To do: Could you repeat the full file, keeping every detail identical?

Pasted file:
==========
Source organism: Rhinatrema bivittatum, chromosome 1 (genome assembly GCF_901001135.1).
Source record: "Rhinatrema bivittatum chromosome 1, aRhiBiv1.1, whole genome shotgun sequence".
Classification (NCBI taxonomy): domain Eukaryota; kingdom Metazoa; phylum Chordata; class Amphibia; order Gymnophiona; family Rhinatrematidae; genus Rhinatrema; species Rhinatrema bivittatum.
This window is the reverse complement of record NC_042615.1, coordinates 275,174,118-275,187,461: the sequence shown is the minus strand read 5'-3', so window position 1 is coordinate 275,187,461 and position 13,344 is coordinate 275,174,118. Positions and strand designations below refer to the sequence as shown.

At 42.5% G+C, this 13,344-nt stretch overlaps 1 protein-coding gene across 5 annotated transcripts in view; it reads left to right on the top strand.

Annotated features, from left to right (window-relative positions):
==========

Source organism: Rhinatrema bivittatum, chromosome 1 (genome assembly GCF_901001135.1).
Source record: "Rhinatrema bivittatum chromosome 1, aRhiBiv1.1, whole genome shotgun sequence".
Classification (NCBI taxonomy): domain Eukaryota; kingdom Metazoa; phylum Chordata; class Amphibia; order Gymnophiona; family Rhinatrematidae; genus Rhinatrema; species Rhinatrema bivittatum.
This window is the reverse complement of record NC_042615.1, coordinates 275,174,118-275,187,461: the sequence shown is the minus strand read 5'-3', so window position 1 is coordinate 275,187,461 and position 13,344 is coordinate 275,174,118. Positions and strand designations below refer to the sequence as shown.

At 42.5% G+C, this 13,344-nt stretch overlaps 1 protein-coding gene across 5 annotated transcripts in view; it reads left to right on the top strand.

Annotated features, from left to right (window-relative positions):